Ramping Up Tension In A Roleplay Plot
Roleplaying Tips Newsletter #1096
I am mid-pivot for a campaign. I thought the action would be in the wild. But it’s all happening in the civilized areas.
A simple change, right? Just do a search and replace to change each instance of attack to talk. Ha ha.
Here’s what I look for when I have roleplay plots:
- A core Problem
- Three Intensifiers
- Everything has a Secret
This is easier said than done though, so let’s see how we can use these GM Toolbox techniques to give our roleplaying plots lots of juicy tension.
Awesome Roleplaying Tips Patrons, download a mindmap and watch a 50 minute video tutorial I’ve crafted to accompany this article.
The video contains a detailed explanation and provides extra tips on how to craft great roleplay adventures.
Step 1: Create a Problem
When I make dungeons now, I don’t detail many rooms. I’m not a room-centric designer any more.
After building simple 5 Room Dungeon skeletons for key story areas, I leave the rest to other GM Toolbox tools, like Features, Impressions, and Discoveries.
I’ve shifted from thinking of dungeons as room-based to area- and environment-based. I picked up this tip from D&D 4E, which did a great job of presenting adventure sites as dynamic areas.
So too do I view roleplay plots.
I’m not going to spend time detailing encounters with each person the PCs could meet. Too many variables to worry about in a player-lead type game.
Instead, I let story structure give me a skeleton and then I just build important legos, such as NPCs.
I start this process off with a Problem.
But I need a Problem big enough to hold several encounters.
For example, The Keep is cursed. If the party knew what the curse was, how it was created, how to remove it, where to go, and what to do to remove it at start, I guess they could solve the plot in one encounter. Unlikely, though.
Instead, The Keep’s curse is a big enough Problem to support a full adventure.
Here are some examples of great Problems:
d6 Problems For Roleplay Plots
- Corruption A leader or group tromp on rights and freedoms to get what they want at any cost
- Serial Killer A d6 murders mystery
- Robbery Notable NPCs with surprising motives are involved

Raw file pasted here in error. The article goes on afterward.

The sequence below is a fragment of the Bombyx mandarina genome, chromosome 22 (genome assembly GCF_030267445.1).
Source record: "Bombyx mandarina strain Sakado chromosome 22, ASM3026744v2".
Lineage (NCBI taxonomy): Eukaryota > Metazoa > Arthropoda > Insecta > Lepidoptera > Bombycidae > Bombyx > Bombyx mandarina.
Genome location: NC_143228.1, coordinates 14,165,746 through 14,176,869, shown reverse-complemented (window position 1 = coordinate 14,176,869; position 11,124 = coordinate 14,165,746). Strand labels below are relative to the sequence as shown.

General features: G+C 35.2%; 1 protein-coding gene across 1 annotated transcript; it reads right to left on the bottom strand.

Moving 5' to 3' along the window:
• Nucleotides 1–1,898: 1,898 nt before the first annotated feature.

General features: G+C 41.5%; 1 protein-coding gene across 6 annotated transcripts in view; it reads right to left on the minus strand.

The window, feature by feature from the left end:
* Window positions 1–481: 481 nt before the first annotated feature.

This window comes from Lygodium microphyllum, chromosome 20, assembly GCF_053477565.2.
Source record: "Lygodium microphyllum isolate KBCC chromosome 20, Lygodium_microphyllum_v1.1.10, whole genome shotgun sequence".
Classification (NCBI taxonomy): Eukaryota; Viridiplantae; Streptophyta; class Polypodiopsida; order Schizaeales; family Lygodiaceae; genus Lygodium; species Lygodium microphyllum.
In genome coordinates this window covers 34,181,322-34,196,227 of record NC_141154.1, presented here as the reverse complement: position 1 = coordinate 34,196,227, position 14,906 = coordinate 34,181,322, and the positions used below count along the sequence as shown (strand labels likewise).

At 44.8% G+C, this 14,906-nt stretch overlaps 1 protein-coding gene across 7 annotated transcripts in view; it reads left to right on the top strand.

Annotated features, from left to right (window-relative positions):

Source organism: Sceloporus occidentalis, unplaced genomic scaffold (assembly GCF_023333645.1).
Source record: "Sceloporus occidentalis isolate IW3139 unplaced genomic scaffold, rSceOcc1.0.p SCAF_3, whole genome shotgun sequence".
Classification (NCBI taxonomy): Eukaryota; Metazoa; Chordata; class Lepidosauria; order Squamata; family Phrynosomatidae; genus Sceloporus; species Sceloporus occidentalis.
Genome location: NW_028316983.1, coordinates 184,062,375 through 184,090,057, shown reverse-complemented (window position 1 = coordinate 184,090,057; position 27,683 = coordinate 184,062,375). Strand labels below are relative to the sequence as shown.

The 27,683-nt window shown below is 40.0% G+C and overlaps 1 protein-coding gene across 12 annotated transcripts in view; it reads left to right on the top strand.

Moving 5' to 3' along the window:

- Awakening Animals become sentient and they aren’t nice
- Power Struggle The ends justify the means in civil war
- War Play the people not the battlefront
Step 2: Create 3 Intensifiers
Dungeons let us wick away at party health and resources. Drama emerges all on its own as beleaguered heroes beard the villain in its lair.
With roleplay plots, no such economy exists. We must get drama from elsewhere.
We get rising action for plots by using Intensifiers that you layer onto the Problem.
If we make the Problem worse, the plot amps up.
If we just target NPCs and pre-set encounters this way, we’d only intensify that moment in gameplay. When the encounter ends, the tension dissipates.
But when we build intensity into the Problem, all encounters from that point on inherit the urgency, increased danger, or higher stakes.
We should also add three Intensifiers in strategic fashion.
Each Intensifier makes the Problem more dramatic. The Intensifiers stack. They’re cumulative.
Because we target the Problem instead of the PCs, NPCs, or specific encounters, the tension does not get resolved until the Problem gets resolved.
Let’s say the PCs’ home is cursed. That’s the Problem: remove the curse.
We figure on 15 core encounters in the form of three 5RDs to resolve the plot.
So we plan to introduce an Intensifier every five encounters. This is merely a guide to help us spot opportunities while GMing. If a great opportunity to trigger an Intensifier happens earlier or later, jump on it.
We’ve got this now:
|Remove the Curse||Intensifier Type||Details|
If you have ideas already, write them in the Effects column.
But say we’re stuck.
Let’s return to the three Intensifier types I mentioned:
- Urgency Reveal a deadline. Could be a countdown or imminent conditions on the Impending Doom trigger.
- Danger Increase lethality or cost.
- Stakes Losing will be even worse than previously thought
I roll a d3 and get Stakes, Danger, Danger.
|Remove the Curse||Intensifier Type||Details|
Now I use the types to brainstorm ideas.
I decide on:
|Remove the Curse||Intensifier Type||Details|
|1||Stakes||The PCs learn they are afflicted with the curse too|
|2||Danger||The solution to the curse has deadly guardians|
|3||Danger||The evil entity that created the curse and placed the guardians intervenes|
Now we’re looking at a pretty solid structure for a roleplay plot that’s pretty robust:
The characters live in The Keep. Ages ago The Keep was Cursed. All who live there do not age and they lose their long-term memories. Inhabitants forget they’re even cursed and think they lead normal lives.
After the party learns about the curse and begin questing for solutions, they learn their brief stay at The Keep has cursed them, too. If they can’t solve the curse, they’re doomed to forget everything important.